|Paradigm||multi-paradigm: imperative, structured, object-oriented|
|Designed by||Jamie McCracken|
0.52.3 / May 1, 2021
|Typing discipline||static, strong|
|OS||Cross-platform (every platform supported by GLib)|
|Python, Boo, D, Object Pascal|
Genie is a modern, general-purpose high-level programming language in development since 2008. It was designed as an alternative, simpler and cleaner dialect for the Vala compiler, while preserving the same functionality of the Vala language. Genie uses the same compiler and libraries as Vala; the two can indeed be used alongside each other. The differences are only syntactic.
Genie's syntax is derived from numerous modern languages like Python, Boo, D and Delphi. In the vein of Python, Genie uses indentation rather than explicit block delimiters (like, for example, curly brackets) to delimit blocks.
Like Vala, Genie uses the GObject type system to create classes and interfaces declared in Genie source code, without imposing additional runtime requirements (i.e., unlike Python, Java or C#, it does not require a virtual machine).
Genie allows access to C libraries, especially those based in GObject (like GTK), without using a different application binary interface (ABI). During compilation, the code is first translated to C source and header files, which are then compiled to platform-specific machine code using any available C compiler like GCC, thus allowing cross-platform software development.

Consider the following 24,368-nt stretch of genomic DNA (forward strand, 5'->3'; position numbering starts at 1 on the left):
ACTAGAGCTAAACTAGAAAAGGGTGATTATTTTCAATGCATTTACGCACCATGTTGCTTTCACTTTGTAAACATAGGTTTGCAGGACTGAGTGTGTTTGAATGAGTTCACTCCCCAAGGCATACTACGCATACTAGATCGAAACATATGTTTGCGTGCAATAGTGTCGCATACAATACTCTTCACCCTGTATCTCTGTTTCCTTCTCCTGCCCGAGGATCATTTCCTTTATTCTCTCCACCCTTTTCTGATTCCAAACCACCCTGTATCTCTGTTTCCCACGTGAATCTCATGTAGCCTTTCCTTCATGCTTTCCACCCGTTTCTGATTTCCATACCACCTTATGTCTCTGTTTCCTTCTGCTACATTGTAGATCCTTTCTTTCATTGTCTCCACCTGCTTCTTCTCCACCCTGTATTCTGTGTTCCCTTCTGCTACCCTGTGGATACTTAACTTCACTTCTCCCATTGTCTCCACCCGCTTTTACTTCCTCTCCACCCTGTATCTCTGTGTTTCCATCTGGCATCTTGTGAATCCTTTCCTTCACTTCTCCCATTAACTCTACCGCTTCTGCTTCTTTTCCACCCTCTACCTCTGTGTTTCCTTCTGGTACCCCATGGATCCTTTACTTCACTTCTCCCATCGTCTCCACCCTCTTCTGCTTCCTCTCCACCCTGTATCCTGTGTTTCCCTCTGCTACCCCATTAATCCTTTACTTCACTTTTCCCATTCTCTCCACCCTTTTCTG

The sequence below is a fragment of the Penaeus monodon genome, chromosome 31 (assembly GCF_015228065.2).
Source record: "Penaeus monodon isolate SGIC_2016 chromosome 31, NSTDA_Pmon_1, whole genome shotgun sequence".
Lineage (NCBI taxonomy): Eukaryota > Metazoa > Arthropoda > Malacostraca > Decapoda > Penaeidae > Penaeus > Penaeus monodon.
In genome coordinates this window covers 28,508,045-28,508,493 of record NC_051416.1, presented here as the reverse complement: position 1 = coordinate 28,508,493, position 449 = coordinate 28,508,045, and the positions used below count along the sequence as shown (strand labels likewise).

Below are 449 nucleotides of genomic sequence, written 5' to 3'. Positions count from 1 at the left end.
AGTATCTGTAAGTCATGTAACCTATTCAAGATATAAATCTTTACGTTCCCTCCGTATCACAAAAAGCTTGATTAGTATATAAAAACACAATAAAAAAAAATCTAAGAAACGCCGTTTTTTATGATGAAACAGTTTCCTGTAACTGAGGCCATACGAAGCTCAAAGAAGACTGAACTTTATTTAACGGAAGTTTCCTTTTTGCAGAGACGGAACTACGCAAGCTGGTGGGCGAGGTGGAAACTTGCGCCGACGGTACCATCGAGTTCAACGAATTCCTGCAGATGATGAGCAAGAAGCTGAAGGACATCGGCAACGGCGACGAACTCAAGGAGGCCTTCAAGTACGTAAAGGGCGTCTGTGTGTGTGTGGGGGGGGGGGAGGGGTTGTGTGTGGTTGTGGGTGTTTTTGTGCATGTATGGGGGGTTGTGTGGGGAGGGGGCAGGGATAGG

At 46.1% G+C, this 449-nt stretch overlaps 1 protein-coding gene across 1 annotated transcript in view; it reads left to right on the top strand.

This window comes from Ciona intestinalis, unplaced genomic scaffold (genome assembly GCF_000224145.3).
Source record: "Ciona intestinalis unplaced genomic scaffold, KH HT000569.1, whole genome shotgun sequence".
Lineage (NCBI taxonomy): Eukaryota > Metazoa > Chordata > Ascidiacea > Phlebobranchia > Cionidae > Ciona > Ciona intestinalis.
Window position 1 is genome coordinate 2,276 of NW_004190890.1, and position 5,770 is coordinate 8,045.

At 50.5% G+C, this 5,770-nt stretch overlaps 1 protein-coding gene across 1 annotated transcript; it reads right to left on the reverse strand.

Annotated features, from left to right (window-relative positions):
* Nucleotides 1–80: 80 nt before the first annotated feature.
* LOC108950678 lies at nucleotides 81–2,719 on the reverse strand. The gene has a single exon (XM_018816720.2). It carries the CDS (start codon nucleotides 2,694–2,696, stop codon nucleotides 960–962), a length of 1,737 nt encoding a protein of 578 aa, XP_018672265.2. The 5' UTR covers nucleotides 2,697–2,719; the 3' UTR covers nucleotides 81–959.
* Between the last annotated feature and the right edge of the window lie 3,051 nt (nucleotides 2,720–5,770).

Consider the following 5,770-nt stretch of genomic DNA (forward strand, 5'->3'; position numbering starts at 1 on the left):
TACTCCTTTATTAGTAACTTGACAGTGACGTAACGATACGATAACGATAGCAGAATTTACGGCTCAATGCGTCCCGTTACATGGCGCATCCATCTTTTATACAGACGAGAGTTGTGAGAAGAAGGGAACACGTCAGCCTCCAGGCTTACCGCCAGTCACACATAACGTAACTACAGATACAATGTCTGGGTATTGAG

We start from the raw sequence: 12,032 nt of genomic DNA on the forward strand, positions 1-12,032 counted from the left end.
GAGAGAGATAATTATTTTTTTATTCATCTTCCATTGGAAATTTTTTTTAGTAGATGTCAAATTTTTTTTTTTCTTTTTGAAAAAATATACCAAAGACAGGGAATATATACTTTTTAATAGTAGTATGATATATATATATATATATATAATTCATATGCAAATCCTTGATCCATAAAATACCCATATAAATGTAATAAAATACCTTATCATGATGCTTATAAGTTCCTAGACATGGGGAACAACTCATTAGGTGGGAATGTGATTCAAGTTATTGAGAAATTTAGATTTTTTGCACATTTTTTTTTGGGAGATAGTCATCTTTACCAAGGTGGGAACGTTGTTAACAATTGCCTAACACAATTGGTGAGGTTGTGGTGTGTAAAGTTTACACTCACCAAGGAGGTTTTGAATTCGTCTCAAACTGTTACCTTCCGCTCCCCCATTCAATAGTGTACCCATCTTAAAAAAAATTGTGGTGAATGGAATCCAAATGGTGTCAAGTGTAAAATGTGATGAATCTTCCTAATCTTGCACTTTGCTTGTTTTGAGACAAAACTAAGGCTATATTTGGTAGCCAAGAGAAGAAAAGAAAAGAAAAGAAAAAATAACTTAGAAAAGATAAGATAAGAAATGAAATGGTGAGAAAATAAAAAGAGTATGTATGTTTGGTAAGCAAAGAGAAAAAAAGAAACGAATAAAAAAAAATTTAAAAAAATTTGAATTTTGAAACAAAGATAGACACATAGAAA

Programs developed in Vala and Genie do not depend on the GNOME Desktop Environment, usually requiring only GLib.
This sample explicitly uses four spaces for indentation.
[indent=4] init print "Hello, world!"
With no explicit indentation declaration, the default is tabs.
class Sample def run() stdout.printf("Hello, world! \n ") init var sample = new Sample() sample.run()
As of 2013[update], Genie for loops are inclusive, which makes handling of empty lists cumbersome:
var l = new list of string if l.size > 0 for var i = 0 to (l.size - 1) print l.@get(i)
However, the lists can be iterated using for-in construct easily and straightforward:
var l = new list of string for s in l: print s